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The Green Evolution: One Firm's Sustainable Laboratory Design Journey

Caroline Spigelski, Diamond and Schmitt Architects, Inc.

This presentation will provide an overview of institutional research facilities designed by Diamond and Schmitt Architects Inc. over the past two decades, demonstrating how the growing importance of sustainability has affected the firm's approach to the design of laboratory building.

The projects under discussion include three urban infill projects at universities situated in the downtown core of two Canadian cities and two suburban campuses. The first of these projects is the 300,000 square foot University of Toronto Earth Sciences Complex, completed in 1988. This project occupies a city block and demonstrates that a large project can be integrated into the urban fabric and increase density without detrimental effects on the neighborhood.

Another infill project at the University of Toronto involved situating a new 3-story, chemistry research facility on the roof of an existing 2-story building. The 55,000 square foot Davenport Building addition at the Lash Miller Chemistry Laboratory Complex, was completed in 2000 with minimum disruption to the facility below and represents a significant improvement in energy efficiency and working conditions in a pleasant, collaborative environment, which has proved to be one of the faculties best tools for recruiting new research staff.

The University of British Columbia's Life Sciences Centre represents the current state of Diamond and Schmitt Architects exploration of sustainable design concepts. This 575,000 square foot building, scheduled for occupancy in August 2004, embodies all of the principles of the Labs21 Approach. The project has a target of LEED™ Gold certification.

Findings:

The major lesson learned during the projects above and culminating in the UBC LSC is that the cost of an integrated design approach, embodying sustainable principles, is far outweighed by the savings in operating costs over the life of the building.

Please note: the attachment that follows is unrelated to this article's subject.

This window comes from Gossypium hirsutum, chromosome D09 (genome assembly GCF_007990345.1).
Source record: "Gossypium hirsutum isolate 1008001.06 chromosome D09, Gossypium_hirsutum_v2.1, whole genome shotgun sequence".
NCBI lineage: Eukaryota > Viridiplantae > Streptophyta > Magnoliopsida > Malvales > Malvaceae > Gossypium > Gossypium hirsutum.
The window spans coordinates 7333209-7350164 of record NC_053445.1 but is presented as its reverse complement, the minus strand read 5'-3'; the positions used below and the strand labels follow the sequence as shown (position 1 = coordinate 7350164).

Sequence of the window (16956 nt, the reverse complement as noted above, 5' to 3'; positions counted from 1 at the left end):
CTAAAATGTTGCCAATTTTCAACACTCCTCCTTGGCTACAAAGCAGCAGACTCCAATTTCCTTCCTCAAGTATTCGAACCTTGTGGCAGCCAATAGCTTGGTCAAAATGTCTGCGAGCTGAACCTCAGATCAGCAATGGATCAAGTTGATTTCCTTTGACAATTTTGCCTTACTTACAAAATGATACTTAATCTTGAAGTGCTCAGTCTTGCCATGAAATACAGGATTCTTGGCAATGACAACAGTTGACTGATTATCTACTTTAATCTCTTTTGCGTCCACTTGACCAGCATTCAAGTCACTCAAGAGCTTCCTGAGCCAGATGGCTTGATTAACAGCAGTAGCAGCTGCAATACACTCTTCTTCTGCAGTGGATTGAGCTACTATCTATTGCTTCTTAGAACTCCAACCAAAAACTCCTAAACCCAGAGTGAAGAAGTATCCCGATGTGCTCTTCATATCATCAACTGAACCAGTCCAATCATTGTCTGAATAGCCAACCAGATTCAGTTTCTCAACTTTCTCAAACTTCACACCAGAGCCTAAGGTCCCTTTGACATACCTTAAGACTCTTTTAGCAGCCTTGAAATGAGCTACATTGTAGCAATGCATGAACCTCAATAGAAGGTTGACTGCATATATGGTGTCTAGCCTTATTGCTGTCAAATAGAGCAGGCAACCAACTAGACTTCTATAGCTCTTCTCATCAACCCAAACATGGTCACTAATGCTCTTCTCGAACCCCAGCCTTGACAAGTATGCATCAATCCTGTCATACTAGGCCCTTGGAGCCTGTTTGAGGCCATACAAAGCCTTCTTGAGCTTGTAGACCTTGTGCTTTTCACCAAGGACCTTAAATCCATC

Using resources, such as the Seattle lighting lab, which was employed to test daylighting options using virtual, scale model, and full size lab mockup and extensive use of energy modeling at every stage from initial site planning and massing design to envelope, mechanical and electrical systems design ensured appropriate consideration of first time capital expense against life cycle costing models.

At the UBC LSC a unique system to provide a low cost, less material intensive interstitial floor above the 85,000 square foot vivarium was developed. This system uses traditional residential framing techniques using metal components and fiberglass faced gypsum board, both with a high recycled content, within an 18' floor to floor basement space. This allows independent access to all mechanical and electrical systems serving this barrier facility.

Labs21 Connection:

  • Sustainable approach to brownfield site, site remediation, demolition and construction methods specified to encourage recycling, lessen environmental impact and dovetails into building commissioning to insure best possible air quality from demolition to occupancy.
  • Lighting controls, ceiling heights, and finish treatment were used to reduce capital and operating costs.
  • Zoned offices have cascading air supply (offices to lab) which reuses relatively clean office exhaust air to create negative pressure in the lab areas reducing the need for exterior conditioned air.
  • Lab air supply is handled with VAV (variable air volume) controls interconnected with controlled fume hood operations for greatest efficiency to offset 100 percent lab air exhaust requirement.
  • An Automated Building Management System is augmented by occupancy sensors that work in concert with the VAV system to monitor and further reduce energy consumption.
  • Two large atria offer the benefit of less perimeter envelope while increasing lab access to natural daylight.
  • Condensor water loops and exhaust heat recovery systems serve to reduce energy consumption.
  • Dual flush toilets and waterless urinals are being used to reduce water consumption, relatively clean process water is being recycled for other uses.
  • Typical lab floor mechanical runs are centralized in the plan, allowing lighter branch servicing of the perimeter. In addition to providing serviceability & future flexibility, the resultant 12' high lab ceilings increase daylighting and views.

Biography:

Not available at this time.

 

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